Is there a site anywhere that lists which existing third-party addons will work under the WebExtensions framework? I don’t see anything like that at (Maybe it’s there and I just haven’t found it.)

    1. marten said on March 8, 2016 at 7:32 pm

      Web extensions is a totally separate thing. The idea is so you write apps in your browser to turn on your coffeemaker for example or check the temperature of your fridge. Its part of their ‘internet of things’ push. “Extensions” is about moving outside the browser, outside the computer even, like how html5 websockets allow you to connect with IP addresses and local ports directly.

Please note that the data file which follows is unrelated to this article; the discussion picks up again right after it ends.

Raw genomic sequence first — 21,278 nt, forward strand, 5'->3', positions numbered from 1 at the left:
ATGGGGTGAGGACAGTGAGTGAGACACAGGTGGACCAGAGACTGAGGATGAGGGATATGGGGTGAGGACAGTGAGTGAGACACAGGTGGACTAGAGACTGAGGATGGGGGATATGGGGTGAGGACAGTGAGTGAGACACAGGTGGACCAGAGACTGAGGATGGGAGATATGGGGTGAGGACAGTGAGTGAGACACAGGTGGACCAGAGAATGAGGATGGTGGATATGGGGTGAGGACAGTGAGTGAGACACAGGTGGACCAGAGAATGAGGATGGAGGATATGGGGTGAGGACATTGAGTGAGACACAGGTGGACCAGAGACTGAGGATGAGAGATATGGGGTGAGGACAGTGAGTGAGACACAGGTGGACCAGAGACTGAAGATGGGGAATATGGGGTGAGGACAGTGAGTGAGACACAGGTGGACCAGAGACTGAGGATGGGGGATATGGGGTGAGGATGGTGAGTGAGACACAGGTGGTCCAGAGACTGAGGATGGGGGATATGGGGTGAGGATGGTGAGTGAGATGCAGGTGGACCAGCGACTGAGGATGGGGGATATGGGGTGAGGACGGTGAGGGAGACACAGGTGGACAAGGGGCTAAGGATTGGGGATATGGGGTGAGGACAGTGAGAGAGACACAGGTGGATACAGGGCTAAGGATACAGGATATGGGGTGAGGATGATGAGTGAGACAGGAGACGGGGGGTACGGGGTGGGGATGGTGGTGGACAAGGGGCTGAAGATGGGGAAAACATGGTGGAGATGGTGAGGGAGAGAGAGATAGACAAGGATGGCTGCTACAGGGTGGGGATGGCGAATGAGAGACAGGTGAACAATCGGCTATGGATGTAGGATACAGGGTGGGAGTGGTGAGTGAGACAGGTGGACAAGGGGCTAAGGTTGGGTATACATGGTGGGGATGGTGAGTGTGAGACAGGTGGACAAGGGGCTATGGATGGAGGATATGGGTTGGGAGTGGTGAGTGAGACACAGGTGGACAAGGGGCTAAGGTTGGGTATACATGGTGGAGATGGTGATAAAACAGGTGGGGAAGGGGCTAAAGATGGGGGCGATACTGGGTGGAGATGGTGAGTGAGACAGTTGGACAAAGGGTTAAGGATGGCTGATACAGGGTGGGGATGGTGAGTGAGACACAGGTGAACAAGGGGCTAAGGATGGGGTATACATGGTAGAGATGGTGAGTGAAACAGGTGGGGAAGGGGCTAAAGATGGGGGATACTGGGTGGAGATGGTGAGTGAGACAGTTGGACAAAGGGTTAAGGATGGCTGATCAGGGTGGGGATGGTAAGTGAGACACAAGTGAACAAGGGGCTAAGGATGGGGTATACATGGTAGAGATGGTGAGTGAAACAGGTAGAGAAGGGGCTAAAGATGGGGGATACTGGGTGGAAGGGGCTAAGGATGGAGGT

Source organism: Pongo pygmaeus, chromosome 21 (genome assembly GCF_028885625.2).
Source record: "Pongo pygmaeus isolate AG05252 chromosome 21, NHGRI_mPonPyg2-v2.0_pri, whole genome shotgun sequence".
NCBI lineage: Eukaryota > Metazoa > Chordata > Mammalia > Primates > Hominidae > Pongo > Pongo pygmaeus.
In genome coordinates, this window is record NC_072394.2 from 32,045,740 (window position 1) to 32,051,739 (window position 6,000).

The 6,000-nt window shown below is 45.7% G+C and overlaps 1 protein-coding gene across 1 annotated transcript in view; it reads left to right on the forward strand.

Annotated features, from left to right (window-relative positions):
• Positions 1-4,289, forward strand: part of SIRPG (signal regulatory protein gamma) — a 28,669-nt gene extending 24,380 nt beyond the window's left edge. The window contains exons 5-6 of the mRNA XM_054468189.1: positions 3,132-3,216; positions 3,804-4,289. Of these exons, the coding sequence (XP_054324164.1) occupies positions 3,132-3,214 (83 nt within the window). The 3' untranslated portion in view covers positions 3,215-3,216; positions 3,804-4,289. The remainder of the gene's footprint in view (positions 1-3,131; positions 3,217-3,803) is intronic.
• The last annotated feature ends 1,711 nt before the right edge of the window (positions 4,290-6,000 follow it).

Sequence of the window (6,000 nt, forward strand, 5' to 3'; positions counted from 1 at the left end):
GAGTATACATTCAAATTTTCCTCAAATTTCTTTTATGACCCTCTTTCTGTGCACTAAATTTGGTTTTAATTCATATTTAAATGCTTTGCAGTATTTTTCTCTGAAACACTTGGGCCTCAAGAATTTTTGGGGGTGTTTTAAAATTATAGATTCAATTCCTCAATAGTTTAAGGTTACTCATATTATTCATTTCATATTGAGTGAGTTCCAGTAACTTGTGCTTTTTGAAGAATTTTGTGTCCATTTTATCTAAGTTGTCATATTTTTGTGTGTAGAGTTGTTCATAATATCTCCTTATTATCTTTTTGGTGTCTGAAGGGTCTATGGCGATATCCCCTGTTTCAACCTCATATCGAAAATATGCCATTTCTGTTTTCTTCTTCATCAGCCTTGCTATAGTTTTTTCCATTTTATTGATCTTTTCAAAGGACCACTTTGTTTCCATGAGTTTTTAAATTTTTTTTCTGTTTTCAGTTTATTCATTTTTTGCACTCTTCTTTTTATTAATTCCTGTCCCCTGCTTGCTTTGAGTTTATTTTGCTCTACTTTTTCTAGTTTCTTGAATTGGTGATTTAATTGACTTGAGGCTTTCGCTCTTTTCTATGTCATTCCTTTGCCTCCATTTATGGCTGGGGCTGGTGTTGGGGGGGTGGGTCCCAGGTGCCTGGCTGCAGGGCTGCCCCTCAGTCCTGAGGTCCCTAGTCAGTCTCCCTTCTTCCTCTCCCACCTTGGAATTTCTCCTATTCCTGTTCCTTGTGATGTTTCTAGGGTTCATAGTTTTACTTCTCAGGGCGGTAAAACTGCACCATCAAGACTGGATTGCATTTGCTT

2. Martin Brinkmann said on December 22, 2015 at 7:02 pm

      Jason, none will work as it is a completely new thing. As Sören mentioned already, the creation of WebExtensions does not impact the availability or compatibility of current add-ons. Those will continue to work, but other Mozilla initiatives such as dropping XUL.. will.

  10. swamper said on December 22, 2015 at 2:34 pm

    Even though I moved to Pale Moon I did it in the knowledge that it too would be riding down a dead end road. In my instance it was simply Australis that made me leave Firefox. In my underastanding as Mr. Hentzschel put it “XUL deperecation will happen”. Web Extensions are coming all over the web. Not just the web the desktop too. The same websites you visit on the web can be run in a browser window on the desktop that can be run solely on the desktop.

    “Web Apps” dop not need internet access to work. They need a browser window. Firefox renders a browser window. There was some confusion here in a previous topic that included discussion about “Web Apps”.